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chapter 27.docx

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ACCT 301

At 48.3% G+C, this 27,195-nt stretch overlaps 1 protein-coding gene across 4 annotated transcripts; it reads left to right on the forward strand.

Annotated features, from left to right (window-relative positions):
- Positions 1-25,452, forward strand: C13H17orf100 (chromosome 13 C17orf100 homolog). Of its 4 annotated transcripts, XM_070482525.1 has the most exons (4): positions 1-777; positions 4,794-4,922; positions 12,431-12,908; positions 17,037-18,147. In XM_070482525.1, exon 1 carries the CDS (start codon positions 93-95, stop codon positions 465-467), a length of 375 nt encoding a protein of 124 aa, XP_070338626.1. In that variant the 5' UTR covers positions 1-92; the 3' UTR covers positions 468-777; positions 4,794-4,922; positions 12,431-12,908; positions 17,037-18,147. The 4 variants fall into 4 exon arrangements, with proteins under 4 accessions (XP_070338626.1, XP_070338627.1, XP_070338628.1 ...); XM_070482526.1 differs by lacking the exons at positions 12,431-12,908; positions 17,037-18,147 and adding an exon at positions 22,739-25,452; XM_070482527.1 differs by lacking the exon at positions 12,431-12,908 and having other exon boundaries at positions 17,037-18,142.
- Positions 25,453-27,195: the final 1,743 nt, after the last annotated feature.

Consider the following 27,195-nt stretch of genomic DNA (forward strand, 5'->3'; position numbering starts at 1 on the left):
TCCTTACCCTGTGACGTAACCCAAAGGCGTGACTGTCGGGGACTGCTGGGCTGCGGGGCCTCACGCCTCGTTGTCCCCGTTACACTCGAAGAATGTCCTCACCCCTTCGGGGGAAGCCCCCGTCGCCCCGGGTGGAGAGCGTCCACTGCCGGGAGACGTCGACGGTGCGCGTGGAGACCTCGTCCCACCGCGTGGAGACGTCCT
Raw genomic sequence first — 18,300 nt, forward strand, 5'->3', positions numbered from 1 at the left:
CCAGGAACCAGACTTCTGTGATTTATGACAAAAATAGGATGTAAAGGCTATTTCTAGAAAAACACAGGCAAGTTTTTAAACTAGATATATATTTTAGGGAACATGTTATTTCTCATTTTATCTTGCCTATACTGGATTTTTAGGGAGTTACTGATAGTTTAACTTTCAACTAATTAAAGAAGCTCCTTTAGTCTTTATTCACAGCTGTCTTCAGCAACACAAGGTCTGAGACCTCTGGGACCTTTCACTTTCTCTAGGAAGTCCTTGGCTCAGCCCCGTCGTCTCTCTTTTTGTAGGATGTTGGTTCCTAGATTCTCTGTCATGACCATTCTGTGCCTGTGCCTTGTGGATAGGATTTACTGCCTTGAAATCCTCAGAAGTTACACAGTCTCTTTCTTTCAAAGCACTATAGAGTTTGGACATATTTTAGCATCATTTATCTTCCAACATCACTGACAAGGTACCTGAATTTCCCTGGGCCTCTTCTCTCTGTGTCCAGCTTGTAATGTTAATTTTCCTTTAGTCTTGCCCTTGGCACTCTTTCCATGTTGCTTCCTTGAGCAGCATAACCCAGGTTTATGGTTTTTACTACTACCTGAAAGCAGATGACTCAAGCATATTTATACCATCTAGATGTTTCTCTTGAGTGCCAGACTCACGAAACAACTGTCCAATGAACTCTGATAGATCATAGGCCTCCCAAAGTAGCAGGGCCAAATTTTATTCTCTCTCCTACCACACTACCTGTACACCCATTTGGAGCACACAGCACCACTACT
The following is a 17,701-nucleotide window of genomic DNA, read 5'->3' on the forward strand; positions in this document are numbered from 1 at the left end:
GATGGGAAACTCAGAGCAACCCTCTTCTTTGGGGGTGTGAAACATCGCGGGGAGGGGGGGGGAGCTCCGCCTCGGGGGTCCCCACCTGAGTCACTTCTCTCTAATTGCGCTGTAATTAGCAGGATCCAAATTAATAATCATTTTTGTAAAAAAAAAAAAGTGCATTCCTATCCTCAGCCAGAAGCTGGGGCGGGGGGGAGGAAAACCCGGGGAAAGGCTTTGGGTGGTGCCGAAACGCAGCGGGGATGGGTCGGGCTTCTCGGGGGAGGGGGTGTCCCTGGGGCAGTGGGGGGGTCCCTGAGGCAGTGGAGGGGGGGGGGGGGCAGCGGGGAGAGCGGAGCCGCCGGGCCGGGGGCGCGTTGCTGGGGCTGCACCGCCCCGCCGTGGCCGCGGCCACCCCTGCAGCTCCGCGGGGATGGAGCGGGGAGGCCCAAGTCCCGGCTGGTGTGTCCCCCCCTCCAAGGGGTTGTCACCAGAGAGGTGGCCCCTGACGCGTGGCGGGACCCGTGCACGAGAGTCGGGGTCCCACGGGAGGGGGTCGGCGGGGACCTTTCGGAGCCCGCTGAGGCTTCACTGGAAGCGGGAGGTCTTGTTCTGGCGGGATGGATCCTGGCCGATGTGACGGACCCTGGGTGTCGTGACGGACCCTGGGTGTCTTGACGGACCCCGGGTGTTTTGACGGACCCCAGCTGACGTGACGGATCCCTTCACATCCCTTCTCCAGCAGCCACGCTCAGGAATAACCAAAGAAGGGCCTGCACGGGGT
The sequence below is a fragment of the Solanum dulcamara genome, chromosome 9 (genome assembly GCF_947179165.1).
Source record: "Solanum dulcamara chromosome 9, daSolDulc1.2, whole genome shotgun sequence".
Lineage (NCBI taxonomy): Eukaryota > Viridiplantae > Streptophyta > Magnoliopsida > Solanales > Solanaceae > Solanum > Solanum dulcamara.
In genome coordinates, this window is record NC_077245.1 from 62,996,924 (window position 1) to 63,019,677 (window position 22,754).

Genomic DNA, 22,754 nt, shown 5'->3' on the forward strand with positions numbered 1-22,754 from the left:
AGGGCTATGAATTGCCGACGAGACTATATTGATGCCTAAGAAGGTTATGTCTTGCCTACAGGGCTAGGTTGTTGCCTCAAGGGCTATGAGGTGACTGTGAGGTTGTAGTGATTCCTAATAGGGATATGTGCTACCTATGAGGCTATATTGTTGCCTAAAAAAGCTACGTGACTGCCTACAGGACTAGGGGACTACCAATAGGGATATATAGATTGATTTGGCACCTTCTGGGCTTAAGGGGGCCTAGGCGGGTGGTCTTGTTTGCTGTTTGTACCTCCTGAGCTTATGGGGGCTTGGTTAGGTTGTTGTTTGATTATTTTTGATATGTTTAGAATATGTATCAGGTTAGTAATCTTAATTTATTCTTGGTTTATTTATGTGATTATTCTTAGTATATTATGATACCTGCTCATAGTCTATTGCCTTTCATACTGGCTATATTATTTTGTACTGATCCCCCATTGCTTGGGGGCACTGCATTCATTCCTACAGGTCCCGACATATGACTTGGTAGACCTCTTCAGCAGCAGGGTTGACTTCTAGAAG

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Chapter 27 Group accounts are required when a company acquires another company. The first company is called the holding or parent company and it controls the latter company, which is called the subsidiary. Group accounts basically consist of a consolidated balance sheet, which is a balance sheet that shows the net assets that the Holding Company controls and the ownership of those assets. The Group’s Capital and Reserves consist of the holding company’s capital and reserve and the group share of post-acquisition retained reserves of the subsidiary company. It also consists of what is called Minority Interest. The Preparation of the Group’s Consolidated Balance Sheet Step 1 you must first make sure at what date the acquisition took place. The reason for this is to have a clear picture in your mind concerning the events that occurred at the acquisition date and those of which occurred since. Step 2 the next step is to find out whether other parties hold a minority interest of the subsidiary’s consolidated net assets. This is done by dividing the amount of shares acquired by the subsidiary’s total share capital. The percentage of minority interest should be noted down. Step 3 when separate calculations of post acquisition profits, goodwill or minority interest are needed rather than all of them, just take a look at the column of each category to find out how to calculate it. Going through the calculations in this manner ensures that the possibility of your errors is minimal, and if they do occur you can systematically find out where they did. 80% Total of Total Equity The Purpose of Cost Accounting Cost accounting is part of management accounting, and its purpose arises due to the management’s need for specific or more detailed information as oppose to that provided by financial statements. Hence cost accounting will provide information to assist the management with planning, control and decision making as well as accumulating historical costs to establish stock valuations, profits and balance sheet items. All of this is done with the help of a Management Information System, which is simply a general term for the computer systems in an enterprise that provide information for management. Therefore the key points of cost accounting are: • The recording and analysis of actual costs • The forecast of future costs • Cost control Cost Classifications As such, it is necessary to be able to understand the basic cost classifications and behavior to manage a cost accounting system. Costs may be classified as either of the following: 1. Direct or Indirect Costs 2. Function Costs 3. Fixed or Variable Costs 4. Product Costs or Period Costs 5. Available or Unavailable 6. Controllable, Uncontrollable, or Discretionary Costs Direct or Indirect Costs A direct cost is a cost that can be traced in full to the product, service or department that is being coasted. These costs consist of direct labor, direct materials, and any other direct costs. Whereas an indirect cost is a cost that is incurred in the course of making a product, providing a service or running a department, but which cannot be traced directly and in full to the product, service or department. These costs consist of the following: a) Production overheads: indirect materials, indirect wages and indirect expenses b) Administration overheads: e.g. depreciation and office salaries c) Selling Overheads: e.g. commissions, advertising, market research, sales promotion d) Distribution Overheads: e.g. cost of packing cases, insurance charges. The two definitions mean that every product, service or department will incur a direct and indirect cost. Furthermor
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